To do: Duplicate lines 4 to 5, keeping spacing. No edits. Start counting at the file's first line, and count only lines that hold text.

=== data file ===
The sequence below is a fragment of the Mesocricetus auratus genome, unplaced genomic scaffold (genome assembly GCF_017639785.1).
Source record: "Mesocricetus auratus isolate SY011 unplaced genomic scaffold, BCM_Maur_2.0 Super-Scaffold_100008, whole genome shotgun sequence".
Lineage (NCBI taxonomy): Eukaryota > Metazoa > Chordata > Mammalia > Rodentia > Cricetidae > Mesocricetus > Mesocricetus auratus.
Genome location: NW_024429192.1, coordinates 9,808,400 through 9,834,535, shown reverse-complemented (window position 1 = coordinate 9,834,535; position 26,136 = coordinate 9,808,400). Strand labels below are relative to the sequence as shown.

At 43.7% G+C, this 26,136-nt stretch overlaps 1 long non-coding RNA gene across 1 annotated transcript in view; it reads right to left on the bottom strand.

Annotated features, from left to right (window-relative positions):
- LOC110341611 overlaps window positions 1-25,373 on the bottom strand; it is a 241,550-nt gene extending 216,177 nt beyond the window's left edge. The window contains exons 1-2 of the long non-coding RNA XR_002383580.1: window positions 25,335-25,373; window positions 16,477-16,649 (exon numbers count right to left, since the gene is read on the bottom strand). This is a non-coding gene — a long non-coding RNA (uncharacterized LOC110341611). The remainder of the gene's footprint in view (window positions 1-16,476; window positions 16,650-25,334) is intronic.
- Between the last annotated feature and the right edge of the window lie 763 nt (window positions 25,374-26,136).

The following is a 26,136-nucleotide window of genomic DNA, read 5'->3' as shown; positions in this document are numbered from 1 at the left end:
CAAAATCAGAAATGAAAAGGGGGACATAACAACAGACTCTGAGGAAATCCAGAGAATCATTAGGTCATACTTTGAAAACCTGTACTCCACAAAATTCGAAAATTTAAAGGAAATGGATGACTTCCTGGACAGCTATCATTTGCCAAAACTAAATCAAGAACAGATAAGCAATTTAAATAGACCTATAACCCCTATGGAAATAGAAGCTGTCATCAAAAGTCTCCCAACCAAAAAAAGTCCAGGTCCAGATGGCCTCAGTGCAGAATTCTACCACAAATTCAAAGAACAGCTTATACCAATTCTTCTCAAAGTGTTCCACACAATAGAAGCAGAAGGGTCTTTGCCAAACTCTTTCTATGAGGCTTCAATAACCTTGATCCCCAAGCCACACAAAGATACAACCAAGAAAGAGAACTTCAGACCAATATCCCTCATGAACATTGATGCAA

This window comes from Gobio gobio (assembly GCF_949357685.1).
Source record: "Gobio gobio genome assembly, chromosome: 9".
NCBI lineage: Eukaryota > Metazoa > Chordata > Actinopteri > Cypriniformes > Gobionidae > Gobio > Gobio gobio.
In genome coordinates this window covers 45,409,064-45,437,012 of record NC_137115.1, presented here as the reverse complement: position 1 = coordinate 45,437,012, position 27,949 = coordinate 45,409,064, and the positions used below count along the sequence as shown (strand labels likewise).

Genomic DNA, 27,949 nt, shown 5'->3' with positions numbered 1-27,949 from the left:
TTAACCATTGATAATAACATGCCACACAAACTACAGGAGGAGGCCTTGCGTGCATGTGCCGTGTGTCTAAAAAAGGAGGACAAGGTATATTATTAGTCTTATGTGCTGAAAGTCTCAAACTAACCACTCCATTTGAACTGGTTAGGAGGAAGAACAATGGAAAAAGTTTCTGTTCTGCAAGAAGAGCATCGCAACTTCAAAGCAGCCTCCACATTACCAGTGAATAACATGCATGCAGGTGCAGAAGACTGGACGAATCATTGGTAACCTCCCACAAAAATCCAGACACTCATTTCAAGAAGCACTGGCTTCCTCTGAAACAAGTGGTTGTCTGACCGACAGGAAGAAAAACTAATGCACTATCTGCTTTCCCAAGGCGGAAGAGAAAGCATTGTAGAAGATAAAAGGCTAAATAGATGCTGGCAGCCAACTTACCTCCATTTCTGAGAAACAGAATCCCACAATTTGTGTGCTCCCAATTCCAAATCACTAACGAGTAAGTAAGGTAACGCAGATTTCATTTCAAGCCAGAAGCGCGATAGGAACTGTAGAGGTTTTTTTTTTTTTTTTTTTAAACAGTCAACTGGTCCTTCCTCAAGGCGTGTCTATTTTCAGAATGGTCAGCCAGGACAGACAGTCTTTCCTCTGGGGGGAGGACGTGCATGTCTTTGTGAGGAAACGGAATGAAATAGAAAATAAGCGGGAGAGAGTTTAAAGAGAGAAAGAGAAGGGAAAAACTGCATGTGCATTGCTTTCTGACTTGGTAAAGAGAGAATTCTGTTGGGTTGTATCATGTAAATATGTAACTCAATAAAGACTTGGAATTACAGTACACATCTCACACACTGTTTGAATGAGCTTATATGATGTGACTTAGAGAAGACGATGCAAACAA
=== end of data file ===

Genome location: NW_024429192.1, coordinates 9,808,400 through 9,834,535, shown reverse-complemented (window position 1 = coordinate 9,834,535; position 26,136 = coordinate 9,808,400). Strand labels below are relative to the sequence as shown.

At 43.7% G+C, this 26,136-nt stretch overlaps 1 long non-coding RNA gene across 1 annotated transcript in view; it reads right to left on the bottom strand.